(CNN) -- Moments have defined the Olympic Games as much as individual accomplishments. Take a look at 10 snapshots in time that transcended sport and have become a part of history.
Cathy Freeman in 2000: Australia's pride lights up Sydney with a golden smile.
Freeman lights up Sydney: At the time, the 2000 Summer Games in Sydney, Australia, were declared the best Olympics ever. One performer, host country's Cathy Freeman, stood above all other athletes. (Full story)
Dark cloud over sprinting: 1988 was the moment when athletics lost its innocence. Canadian Ben Johnson's showdown against Carl Lewis in the 100-meter sprint turned into a headline-dominating doping scandal and a national disgrace for Canada. (Full story)
Budd v. Decker: Maricica Puica of Romania won the women's 3,000 meters final in Los Angeles in 1984. But everyone watching the race went away speaking of American Mary Decker and South African Zola Budd. (Full story)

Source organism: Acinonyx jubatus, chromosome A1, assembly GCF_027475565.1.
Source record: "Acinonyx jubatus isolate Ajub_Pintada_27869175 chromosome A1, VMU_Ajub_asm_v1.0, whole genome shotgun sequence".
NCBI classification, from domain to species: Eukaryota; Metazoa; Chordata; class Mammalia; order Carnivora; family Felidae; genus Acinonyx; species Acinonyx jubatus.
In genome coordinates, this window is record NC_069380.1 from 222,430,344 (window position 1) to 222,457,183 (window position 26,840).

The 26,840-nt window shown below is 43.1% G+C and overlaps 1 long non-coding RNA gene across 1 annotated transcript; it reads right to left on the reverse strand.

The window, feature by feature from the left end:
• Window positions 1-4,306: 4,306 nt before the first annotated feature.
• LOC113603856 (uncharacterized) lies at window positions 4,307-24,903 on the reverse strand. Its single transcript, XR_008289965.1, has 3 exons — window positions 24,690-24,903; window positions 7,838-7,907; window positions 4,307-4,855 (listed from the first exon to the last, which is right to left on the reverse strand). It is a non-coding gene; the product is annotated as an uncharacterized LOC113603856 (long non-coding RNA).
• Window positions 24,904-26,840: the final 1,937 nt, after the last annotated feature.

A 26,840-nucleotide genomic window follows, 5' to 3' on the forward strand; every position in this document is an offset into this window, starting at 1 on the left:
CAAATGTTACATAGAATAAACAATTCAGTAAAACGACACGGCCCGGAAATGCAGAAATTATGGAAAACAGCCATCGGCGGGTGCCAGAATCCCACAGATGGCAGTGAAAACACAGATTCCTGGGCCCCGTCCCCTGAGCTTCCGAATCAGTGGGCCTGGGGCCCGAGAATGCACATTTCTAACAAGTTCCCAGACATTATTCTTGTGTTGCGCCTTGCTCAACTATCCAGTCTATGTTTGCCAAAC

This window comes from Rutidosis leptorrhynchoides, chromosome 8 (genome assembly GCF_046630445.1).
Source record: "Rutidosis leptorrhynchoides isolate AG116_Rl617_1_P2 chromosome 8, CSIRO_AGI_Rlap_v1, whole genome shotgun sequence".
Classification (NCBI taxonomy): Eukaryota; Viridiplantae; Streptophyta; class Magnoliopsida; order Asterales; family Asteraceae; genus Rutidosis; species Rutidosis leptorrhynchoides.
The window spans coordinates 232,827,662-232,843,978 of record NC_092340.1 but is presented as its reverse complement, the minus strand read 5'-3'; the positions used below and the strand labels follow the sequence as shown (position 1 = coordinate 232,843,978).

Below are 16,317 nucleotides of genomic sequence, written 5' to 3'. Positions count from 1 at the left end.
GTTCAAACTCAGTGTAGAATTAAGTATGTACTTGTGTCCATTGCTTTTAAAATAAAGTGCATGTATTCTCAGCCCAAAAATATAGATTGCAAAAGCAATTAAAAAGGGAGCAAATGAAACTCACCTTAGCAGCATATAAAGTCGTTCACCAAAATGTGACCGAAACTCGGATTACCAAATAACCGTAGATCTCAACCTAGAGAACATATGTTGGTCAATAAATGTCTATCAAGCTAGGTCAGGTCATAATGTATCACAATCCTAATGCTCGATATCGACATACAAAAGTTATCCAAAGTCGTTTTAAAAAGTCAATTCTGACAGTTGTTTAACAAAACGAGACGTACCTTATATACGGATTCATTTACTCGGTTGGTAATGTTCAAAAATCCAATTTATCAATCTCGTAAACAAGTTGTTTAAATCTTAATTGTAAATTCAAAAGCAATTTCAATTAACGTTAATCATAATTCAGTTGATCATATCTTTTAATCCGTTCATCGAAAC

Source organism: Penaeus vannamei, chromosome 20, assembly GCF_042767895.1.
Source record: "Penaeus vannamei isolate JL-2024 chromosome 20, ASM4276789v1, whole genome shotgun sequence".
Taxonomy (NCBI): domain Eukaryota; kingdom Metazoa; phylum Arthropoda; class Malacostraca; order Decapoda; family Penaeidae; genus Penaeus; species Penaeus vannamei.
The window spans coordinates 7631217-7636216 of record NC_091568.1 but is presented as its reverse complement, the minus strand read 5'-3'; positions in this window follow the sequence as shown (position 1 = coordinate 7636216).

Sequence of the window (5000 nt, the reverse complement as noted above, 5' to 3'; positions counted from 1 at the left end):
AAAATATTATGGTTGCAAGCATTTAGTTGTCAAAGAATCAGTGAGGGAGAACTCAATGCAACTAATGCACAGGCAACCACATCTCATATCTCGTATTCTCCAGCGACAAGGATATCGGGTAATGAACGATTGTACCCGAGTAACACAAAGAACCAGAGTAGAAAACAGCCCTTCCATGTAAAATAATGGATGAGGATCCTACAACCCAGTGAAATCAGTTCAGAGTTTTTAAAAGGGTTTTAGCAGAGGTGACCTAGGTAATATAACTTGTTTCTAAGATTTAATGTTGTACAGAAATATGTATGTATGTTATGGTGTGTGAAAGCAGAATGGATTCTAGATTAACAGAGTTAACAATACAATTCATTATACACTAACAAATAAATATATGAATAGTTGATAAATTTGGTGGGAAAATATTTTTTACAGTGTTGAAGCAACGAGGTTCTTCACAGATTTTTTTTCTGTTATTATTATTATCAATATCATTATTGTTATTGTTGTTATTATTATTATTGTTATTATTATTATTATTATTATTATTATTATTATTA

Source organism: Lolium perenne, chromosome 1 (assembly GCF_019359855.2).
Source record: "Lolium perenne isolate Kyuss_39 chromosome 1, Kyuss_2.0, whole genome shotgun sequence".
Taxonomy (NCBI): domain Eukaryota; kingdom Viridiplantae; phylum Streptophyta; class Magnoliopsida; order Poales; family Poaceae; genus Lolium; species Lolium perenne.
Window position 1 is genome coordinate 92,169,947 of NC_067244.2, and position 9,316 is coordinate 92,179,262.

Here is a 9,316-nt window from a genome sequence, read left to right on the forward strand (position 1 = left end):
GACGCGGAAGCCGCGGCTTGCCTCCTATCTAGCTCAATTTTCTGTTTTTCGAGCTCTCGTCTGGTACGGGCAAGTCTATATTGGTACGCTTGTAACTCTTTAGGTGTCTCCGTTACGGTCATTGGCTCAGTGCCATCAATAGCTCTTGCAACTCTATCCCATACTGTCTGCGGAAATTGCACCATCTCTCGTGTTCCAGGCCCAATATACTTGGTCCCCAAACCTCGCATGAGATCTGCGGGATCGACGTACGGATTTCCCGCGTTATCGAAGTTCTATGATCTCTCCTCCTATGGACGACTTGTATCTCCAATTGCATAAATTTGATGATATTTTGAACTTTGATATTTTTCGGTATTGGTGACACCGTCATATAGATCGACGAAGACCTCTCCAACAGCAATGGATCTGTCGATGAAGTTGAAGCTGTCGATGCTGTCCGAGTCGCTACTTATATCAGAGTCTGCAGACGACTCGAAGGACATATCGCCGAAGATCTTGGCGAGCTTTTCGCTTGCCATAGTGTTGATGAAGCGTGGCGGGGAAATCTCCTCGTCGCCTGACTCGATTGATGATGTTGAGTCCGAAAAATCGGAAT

Munich: In the early hours of September 5, 1972, there would have seemed nothing immediately untoward about the sight of nine men, wearing tracksuits and carrying sports bags emblazoned with the Olympic rings, demonstrating their athletic prowess by scaling the walls around the athletes' compound. (Full story)
Beamon's leap: Few feats can compare with the record-shattering leap that won American Bob Beamon the long jump gold medal in Mexico City in 1968. (Full story)
Black power: Of all the many occasions on which the Games have been used as a stage for political dissent, however, few, if any, were as powerful or eloquent as the moment at the 1968 Mexico City Olympics when Tommie Smith and John Carlos stood on the winner's podium and gave a Black Power salute in protest at continued racial oppression in their native United States. (Full story)
Bikila's triumph: The fact that modern long distance running is so closely associated with athletes of east African origin is largely due to Abebe Bikila's pioneering success in Rome in 1960. (Full story)
Owens at Berlin: In the history of the modern Olympics few, if any, performances have captured the popular imagination in quite the same way as that of American Jesse Owens at the 1936 Berlin Games. (Full story)
1956: Blood in the water: Hungary's water polo semifinal against the Soviet Union in Melbourne in 1956 may be unrivaled in the political symbolism it carried. (Full story)
Falling short in 1908: Among the many memorable moments associated with the Olympic marathon, none are more infamous than Dorando Pietri's failure to win the race in London in 1908. (Full story)